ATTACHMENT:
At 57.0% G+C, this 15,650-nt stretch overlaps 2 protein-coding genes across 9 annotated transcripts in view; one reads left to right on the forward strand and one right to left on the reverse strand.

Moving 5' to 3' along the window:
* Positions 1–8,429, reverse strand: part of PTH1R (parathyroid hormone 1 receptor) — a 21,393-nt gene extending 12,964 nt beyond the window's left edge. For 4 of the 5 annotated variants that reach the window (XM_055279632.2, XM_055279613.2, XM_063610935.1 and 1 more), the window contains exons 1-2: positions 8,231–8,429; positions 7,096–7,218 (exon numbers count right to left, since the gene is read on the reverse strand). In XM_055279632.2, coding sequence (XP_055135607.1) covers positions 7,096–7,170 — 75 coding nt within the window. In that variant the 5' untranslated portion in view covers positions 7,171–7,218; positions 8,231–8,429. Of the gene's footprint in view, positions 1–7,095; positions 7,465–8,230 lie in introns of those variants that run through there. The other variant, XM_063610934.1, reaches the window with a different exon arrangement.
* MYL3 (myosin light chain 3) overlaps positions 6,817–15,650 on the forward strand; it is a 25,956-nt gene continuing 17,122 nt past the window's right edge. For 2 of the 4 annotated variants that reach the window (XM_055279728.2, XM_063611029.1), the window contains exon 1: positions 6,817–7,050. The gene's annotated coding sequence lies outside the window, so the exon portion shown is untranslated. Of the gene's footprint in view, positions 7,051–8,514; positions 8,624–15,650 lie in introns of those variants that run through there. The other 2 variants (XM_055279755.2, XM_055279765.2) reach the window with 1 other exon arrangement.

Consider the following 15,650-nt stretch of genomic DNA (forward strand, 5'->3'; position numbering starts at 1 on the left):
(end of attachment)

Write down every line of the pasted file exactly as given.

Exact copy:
At 57.0% G+C, this 15,650-nt stretch overlaps 2 protein-coding genes across 9 annotated transcripts in view; one reads left to right on the forward strand and one right to left on the reverse strand.

Moving 5' to 3' along the window:
* Positions 1–8,429, reverse strand: part of PTH1R (parathyroid hormone 1 receptor) — a 21,393-nt gene extending 12,964 nt beyond the window's left edge. For 4 of the 5 annotated variants that reach the window (XM_055279632.2, XM_055279613.2, XM_063610935.1 and 1 more), the window contains exons 1-2: positions 8,231–8,429; positions 7,096–7,218 (exon numbers count right to left, since the gene is read on the reverse strand). In XM_055279632.2, coding sequence (XP_055135607.1) covers positions 7,096–7,170 — 75 coding nt within the window. In that variant the 5' untranslated portion in view covers positions 7,171–7,218; positions 8,231–8,429. Of the gene's footprint in view, positions 1–7,095; positions 7,465–8,230 lie in introns of those variants that run through there. The other variant, XM_063610934.1, reaches the window with a different exon arrangement.
* MYL3 (myosin light chain 3) overlaps positions 6,817–15,650 on the forward strand; it is a 25,956-nt gene continuing 17,122 nt past the window's right edge. For 2 of the 4 annotated variants that reach the window (XM_055279728.2, XM_063611029.1), the window contains exon 1: positions 6,817–7,050. The gene's annotated coding sequence lies outside the window, so the exon portion shown is untranslated. Of the gene's footprint in view, positions 7,051–8,514; positions 8,624–15,650 lie in introns of those variants that run through there. The other 2 variants (XM_055279755.2, XM_055279765.2) reach the window with 1 other exon arrangement.

Consider the following 15,650-nt stretch of genomic DNA (forward strand, 5'->3'; position numbering starts at 1 on the left):